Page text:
In the final weeks of Gov. Steve Beshear’s administration, state regulators and legislators haven’t closed the door on the possibility that Kentucky will create its own plan to comply with upcoming federal carbon dioxide regulations.
Len Peters, secretary of the Energy and Environment Cabinet, spoke Tuesday before a special legislative task force made up of lawmakers and industry representatives.
Kentucky is one of more than two dozen states and industry groups that are suing the EPA in hopes of blocking the rules to further limit carbon pollution. If that lawsuit is unsuccessful, Governor-elect Matt Bevin has said he won’t submit an individual state plan to comply with the rules.
The rule is structured so states opting not to submit their own plans would be subject to a federal blanket policy that may require even steeper emissions cuts. Bevin has indicated Kentucky wouldn’t comply with the rule at all, though legal scholars say that argument is baseless.
Peters ends his tenure at the cabinet on Dec. 7, which is also Beshear’s last day in office. He urged the legislators to lobby for a state plan — which is due in September — or, at least, submit a draft and ask the federal government for an extension.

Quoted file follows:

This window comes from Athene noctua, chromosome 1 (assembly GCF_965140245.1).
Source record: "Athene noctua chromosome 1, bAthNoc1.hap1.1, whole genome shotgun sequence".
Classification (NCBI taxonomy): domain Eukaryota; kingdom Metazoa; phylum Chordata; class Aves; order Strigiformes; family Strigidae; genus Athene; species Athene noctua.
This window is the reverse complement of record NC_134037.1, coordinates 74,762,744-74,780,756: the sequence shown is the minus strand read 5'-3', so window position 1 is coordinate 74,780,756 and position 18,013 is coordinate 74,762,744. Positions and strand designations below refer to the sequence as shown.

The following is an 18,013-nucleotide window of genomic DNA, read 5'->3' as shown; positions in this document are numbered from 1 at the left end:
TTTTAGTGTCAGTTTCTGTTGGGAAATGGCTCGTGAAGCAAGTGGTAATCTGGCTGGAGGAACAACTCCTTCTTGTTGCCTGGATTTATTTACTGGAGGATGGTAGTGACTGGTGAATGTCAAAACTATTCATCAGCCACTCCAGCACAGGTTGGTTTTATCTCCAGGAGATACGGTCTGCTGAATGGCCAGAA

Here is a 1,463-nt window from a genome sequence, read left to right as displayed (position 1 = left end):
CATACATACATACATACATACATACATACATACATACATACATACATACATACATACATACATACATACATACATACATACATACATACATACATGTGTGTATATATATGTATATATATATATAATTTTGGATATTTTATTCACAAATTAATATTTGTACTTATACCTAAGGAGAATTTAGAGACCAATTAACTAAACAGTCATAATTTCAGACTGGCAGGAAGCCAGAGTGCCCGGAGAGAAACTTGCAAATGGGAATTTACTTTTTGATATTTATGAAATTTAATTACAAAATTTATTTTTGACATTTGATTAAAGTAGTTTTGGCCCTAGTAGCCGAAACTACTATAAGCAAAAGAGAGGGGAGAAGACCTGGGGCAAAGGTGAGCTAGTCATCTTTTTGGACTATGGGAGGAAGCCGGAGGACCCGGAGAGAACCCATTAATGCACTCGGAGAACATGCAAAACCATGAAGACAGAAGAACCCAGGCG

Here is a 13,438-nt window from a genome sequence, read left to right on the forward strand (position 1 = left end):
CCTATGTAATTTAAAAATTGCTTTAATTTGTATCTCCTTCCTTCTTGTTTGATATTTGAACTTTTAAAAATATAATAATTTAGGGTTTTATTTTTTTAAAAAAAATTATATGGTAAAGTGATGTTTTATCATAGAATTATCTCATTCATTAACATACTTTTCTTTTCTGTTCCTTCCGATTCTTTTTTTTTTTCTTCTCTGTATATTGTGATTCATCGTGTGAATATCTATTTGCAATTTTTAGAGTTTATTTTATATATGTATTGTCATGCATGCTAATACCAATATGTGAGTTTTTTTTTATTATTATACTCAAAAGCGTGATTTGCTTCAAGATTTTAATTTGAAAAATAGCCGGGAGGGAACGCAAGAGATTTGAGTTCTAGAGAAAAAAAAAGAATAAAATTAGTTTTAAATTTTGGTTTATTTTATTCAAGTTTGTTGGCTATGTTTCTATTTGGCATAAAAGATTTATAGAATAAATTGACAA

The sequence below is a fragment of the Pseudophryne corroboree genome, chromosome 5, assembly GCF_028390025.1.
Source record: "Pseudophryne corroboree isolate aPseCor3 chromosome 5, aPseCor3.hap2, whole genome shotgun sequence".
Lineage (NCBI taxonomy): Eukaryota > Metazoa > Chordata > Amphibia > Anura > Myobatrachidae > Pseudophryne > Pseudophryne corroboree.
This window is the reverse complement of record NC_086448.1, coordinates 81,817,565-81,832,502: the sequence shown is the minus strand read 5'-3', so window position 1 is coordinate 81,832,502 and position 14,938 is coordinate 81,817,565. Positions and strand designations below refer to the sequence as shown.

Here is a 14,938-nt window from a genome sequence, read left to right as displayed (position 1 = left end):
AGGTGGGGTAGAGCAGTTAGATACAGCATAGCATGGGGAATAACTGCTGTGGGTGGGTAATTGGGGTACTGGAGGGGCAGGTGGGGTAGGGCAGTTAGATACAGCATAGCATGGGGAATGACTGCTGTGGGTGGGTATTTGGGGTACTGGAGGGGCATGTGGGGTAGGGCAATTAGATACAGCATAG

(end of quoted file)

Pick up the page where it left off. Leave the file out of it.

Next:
“We continue to believe that that is the best approach: take that dual path,” he said. “Be prepared if, in fact, litigation isn’t successful.”
Peters also told the task force that Kentucky’s coal industry would fare better if the state adopts what is known as a mass-based approach to comply with upcoming federal carbon dioxide regulations.
The Environmental Protection Agency’s Clean Power Plan sets individual goals for states to reduce carbon emissions and lays out two possible paths for these reductions. One is a rate-based approach, which sets the pounds of carbon dioxide the state’s power plants can emit per megawatt hour of electricity. The other sets a flat amount of tons of CO2 that the plants can emit.
With the mass-based approach, Kentucky has to meet a goal of about 63 million tons of carbon dioxide emitted annually by 2030 — a reduction of 28 million tons from current emissions levels. According to regulators’ predictions, assuming the state’s usage remains the same (and in fact, electricity usage is projected to decrease), coal will produce at least half of Kentucky’s electricity in 2030 under this scenario. Coal is currently responsible for 92 percent of the portfolio.
Regardless, Peters said, the amount of electricity the state gets from coal will decrease.
“Everything looks like we’re going to move away from coal while we still have mineable coal sitting in the ground,” he told the committee.
Peters expects many of the reductions in coal generation will be made by power plants that already plan to shut down, or will likely retire because of age by 2030. The models assume the capacity will be replaced by natural gas, which still emits some CO2. If that capacity is replaced by zero-emissions renewables or nuclear energy, the state could get more of its electricity from coal and still comply with the new rules.